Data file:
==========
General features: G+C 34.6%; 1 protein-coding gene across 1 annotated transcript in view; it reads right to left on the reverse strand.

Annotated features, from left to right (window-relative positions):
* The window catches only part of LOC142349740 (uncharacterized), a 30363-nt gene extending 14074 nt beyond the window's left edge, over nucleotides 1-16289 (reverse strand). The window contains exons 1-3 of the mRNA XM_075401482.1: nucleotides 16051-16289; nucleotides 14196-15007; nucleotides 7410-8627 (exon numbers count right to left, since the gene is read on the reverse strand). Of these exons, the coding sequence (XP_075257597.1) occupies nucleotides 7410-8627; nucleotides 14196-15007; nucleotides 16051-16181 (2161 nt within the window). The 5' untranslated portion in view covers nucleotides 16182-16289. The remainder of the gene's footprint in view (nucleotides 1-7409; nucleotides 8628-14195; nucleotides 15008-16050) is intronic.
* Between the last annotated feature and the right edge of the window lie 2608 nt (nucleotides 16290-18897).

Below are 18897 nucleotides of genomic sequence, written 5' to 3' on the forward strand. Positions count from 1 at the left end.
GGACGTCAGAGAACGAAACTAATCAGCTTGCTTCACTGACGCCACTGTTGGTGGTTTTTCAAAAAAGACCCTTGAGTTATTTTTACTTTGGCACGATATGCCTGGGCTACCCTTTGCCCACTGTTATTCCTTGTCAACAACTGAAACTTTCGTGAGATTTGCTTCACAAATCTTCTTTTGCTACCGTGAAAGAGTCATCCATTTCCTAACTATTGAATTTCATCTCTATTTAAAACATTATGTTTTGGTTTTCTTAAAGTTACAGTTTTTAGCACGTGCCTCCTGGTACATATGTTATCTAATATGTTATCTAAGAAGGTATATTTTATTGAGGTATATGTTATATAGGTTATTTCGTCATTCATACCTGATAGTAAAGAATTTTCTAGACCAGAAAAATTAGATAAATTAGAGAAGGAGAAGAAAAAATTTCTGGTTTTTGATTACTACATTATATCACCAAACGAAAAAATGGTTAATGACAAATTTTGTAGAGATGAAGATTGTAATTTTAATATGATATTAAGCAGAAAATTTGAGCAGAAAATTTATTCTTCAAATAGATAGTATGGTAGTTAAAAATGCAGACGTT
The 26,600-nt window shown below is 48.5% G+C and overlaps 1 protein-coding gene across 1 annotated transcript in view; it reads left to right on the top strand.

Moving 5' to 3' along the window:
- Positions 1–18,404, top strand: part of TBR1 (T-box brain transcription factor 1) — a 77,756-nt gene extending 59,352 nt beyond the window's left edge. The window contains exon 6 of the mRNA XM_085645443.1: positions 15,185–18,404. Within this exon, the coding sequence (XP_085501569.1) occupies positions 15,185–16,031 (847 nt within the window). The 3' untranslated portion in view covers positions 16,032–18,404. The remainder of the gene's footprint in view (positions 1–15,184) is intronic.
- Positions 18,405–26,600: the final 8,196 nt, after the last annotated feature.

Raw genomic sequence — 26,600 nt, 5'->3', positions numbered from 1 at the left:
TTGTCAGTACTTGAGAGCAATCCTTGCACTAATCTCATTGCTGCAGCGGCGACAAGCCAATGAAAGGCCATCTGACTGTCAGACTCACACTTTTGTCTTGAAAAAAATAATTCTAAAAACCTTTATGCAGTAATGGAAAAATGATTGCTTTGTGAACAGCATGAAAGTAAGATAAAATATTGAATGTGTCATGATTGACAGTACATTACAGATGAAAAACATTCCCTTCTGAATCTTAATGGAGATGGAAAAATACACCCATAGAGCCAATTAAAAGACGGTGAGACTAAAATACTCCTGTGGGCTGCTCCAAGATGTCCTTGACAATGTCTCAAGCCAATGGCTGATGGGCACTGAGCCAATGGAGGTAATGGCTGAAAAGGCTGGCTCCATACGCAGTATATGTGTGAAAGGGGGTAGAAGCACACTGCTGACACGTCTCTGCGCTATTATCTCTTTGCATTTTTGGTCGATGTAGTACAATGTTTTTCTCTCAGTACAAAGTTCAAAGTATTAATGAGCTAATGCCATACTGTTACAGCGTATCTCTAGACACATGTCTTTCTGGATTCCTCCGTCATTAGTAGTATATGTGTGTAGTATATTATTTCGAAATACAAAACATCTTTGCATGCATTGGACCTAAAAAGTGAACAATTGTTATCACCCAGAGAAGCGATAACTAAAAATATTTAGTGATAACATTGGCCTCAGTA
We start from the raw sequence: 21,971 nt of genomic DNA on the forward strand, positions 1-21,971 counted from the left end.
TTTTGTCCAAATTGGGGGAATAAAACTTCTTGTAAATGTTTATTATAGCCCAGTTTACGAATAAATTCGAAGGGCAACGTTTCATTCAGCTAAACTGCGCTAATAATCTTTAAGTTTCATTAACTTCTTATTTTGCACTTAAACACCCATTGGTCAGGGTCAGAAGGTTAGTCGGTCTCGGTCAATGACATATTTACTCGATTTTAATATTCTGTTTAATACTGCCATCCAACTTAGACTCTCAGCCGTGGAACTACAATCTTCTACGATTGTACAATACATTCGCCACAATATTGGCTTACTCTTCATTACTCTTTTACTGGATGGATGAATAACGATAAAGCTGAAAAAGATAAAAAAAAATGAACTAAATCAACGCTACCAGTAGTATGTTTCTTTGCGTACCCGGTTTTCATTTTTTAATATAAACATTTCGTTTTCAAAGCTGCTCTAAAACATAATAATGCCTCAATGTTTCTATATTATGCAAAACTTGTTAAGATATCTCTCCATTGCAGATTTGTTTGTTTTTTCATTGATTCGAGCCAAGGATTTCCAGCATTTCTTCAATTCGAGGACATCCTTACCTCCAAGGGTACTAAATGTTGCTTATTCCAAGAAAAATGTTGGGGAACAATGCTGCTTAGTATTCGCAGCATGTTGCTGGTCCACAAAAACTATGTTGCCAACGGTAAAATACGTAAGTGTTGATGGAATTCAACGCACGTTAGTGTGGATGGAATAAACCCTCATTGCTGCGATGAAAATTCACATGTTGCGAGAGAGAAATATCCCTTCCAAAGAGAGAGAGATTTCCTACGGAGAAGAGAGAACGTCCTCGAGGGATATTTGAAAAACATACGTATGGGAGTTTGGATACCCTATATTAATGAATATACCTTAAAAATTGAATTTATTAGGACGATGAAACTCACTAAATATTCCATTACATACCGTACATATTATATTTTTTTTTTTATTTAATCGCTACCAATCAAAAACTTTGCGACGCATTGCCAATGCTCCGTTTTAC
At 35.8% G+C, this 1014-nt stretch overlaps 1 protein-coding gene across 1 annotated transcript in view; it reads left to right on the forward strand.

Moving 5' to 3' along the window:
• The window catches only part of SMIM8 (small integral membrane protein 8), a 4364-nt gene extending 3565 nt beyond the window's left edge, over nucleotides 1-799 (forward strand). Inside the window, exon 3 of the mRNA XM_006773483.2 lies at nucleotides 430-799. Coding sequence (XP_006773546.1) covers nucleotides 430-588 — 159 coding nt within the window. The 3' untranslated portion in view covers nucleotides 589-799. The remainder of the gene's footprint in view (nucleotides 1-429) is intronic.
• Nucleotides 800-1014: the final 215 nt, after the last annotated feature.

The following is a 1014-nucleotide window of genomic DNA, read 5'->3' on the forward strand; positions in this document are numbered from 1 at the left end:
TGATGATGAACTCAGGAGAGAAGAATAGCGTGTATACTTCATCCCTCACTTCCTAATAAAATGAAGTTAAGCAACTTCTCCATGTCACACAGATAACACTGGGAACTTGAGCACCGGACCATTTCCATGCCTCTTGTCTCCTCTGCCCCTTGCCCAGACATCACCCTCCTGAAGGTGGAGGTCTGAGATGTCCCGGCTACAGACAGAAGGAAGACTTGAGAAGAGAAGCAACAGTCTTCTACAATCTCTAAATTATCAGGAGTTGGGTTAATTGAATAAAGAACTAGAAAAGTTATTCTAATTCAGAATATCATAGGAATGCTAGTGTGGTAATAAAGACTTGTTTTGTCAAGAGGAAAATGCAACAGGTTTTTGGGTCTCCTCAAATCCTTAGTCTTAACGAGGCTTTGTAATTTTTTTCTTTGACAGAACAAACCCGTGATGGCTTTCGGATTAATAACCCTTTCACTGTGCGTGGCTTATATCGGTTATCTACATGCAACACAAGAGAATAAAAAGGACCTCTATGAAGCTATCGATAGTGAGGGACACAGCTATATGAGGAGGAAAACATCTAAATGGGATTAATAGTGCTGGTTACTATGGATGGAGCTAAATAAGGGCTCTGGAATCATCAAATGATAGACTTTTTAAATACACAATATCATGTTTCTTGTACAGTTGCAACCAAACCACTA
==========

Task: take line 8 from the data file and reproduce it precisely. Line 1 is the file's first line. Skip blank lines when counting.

Moving 5' to 3' along the window: